The neologism ‘quiet quitting’ is no new concept. It’s commonly defined as employees making the conscious decision to reduce their effort to the bare minimum, taking on no extra work beyond their job description.
With organisations plagued by burnout, this discussion has made its way into the zeitgeist. But is quiet-quitting a genuine way to stand up for yourself in the workplace, or is it, as some suggest, simply masquerading as ‘slacking off’? We offer opposing ideas to this contentious term and more in this week’s #TheEdit.
- What is quiet quitting? Burnout expert Amelia Nagoski discusses the Tik-Tok originated trend – The Atlantic
- A Japanese philosophy for the quiet quitting generation. Disillusioned workers and overstretched managers can learn from Japan – Bloomberg
- Who’s more likely to do more work? Women of colour bear the brunt of unpaid labour as ‘quiet quitting’ signifies privilege – The Guardian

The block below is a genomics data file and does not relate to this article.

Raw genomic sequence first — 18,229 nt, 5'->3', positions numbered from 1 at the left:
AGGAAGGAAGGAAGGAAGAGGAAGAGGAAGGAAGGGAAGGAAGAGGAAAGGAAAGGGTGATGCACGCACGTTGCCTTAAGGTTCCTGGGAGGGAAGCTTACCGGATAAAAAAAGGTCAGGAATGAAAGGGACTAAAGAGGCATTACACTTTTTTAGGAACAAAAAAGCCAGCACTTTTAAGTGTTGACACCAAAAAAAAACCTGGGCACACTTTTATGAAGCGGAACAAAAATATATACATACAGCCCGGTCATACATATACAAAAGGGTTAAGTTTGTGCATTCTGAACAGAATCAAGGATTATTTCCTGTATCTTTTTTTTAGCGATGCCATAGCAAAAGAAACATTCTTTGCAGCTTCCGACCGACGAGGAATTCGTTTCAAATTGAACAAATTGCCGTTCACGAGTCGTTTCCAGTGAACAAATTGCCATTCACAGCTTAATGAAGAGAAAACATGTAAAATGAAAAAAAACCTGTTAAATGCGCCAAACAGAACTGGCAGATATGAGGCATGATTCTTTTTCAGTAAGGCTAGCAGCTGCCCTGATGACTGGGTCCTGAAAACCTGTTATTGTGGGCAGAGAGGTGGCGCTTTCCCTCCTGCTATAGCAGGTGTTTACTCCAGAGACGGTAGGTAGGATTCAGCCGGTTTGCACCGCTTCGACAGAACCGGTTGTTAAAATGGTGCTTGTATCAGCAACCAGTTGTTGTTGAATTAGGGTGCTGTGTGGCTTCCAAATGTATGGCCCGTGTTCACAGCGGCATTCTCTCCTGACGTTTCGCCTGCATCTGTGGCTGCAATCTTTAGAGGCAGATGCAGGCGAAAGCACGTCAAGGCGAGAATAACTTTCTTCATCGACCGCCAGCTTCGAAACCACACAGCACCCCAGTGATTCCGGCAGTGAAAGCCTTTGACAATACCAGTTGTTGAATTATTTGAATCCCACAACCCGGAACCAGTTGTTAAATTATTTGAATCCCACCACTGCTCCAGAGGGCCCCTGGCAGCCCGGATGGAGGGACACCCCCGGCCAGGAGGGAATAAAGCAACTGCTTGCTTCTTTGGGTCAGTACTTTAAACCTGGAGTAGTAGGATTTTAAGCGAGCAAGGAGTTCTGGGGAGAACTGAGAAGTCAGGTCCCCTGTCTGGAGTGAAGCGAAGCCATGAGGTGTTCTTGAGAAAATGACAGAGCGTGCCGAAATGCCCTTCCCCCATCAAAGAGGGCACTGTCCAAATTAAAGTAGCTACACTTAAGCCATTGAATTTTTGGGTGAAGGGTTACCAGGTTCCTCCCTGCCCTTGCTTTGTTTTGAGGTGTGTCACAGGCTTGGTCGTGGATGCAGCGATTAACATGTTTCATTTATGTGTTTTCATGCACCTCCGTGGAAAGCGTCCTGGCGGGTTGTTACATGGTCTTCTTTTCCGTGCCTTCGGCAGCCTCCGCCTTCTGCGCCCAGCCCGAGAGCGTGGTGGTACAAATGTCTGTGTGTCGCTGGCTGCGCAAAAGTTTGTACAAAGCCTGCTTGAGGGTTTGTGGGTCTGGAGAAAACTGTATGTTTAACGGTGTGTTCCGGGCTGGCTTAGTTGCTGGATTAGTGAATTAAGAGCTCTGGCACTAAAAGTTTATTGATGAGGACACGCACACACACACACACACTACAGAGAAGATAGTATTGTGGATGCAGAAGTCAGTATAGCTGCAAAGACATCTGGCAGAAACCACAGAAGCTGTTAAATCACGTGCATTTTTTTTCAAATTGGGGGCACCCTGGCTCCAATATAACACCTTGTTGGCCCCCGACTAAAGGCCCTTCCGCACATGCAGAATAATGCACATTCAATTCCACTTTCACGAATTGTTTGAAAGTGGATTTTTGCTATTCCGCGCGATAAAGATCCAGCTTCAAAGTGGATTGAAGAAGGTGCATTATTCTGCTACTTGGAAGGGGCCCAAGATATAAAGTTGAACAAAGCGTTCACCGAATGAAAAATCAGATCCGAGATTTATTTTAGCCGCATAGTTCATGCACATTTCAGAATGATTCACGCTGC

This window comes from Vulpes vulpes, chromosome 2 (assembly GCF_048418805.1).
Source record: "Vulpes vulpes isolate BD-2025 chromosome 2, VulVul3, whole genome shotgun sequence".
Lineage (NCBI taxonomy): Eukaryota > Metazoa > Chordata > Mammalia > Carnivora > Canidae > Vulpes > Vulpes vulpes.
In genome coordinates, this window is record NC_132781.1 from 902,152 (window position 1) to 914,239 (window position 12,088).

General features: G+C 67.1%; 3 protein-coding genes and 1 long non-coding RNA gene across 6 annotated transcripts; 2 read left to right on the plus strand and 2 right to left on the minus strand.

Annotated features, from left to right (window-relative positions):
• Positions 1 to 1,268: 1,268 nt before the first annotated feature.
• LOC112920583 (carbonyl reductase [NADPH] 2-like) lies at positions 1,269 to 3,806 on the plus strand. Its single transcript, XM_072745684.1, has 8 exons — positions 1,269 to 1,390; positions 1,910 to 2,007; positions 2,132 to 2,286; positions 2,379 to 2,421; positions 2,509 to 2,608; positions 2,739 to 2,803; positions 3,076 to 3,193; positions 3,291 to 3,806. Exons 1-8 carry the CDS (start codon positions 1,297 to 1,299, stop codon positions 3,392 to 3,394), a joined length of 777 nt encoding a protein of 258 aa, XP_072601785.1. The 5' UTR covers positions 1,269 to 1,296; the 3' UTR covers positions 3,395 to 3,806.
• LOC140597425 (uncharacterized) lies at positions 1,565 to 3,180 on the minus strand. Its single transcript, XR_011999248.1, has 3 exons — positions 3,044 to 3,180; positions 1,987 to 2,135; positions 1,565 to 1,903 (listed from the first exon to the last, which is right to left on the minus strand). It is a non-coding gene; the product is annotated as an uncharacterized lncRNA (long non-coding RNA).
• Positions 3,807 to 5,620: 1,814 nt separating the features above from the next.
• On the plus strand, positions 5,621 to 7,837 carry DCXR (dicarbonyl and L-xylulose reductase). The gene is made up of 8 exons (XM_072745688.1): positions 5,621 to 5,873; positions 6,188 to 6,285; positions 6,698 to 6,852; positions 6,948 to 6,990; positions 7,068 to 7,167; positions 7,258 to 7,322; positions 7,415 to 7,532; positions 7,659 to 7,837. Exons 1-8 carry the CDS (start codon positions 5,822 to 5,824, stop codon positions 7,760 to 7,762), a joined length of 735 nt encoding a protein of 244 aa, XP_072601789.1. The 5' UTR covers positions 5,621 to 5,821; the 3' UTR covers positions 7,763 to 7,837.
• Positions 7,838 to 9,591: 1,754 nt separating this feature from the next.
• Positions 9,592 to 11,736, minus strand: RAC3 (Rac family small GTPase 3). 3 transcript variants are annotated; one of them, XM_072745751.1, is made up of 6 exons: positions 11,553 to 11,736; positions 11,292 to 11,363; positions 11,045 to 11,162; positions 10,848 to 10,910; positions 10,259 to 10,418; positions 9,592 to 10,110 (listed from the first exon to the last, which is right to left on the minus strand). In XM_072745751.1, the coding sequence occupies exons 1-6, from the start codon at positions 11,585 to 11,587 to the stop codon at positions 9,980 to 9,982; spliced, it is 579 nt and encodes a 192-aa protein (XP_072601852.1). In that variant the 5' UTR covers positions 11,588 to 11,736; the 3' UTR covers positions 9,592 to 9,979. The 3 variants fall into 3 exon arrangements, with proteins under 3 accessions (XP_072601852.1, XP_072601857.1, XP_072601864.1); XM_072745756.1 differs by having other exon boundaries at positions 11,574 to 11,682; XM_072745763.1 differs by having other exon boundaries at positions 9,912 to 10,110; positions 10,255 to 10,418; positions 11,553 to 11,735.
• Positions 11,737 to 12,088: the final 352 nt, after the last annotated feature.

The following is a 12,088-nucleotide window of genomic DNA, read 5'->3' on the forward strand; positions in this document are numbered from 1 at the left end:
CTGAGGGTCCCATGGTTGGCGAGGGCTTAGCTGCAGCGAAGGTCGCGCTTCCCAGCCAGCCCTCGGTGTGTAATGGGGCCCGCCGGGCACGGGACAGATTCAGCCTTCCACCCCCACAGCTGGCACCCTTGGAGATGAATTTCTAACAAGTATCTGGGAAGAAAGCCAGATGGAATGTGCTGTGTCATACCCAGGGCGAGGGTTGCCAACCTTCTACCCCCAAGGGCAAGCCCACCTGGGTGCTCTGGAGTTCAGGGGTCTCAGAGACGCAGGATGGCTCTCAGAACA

- The term ‘quiet quitting’ is worse than nonsense. Quiet quitting speaks to an unhealthy understanding of the relationship between companies and their staff – The Financial Times
- Why the fuss over quiet quitting? Bosses’ loud reactions to an anodyne idea are telling – The Economist
- ‘Earth is now our only shareholder’. The founder of Patagonia, Yvon Chouinard has given away the company to an environmental trust and non-profit – Independent
- The merging of technology and spirituality. Emerging tech pioneers are respectfully building positive futures inspired by ancient wisdoms – Creative Review
- Science is sometimes wrong. That’s okay. Why a flawed experiment can be as valuable as a perfect study – The Beautiful Truth
“You will burn and you will burn out; you will be healed and come back again.”Fyodor Dostoevsky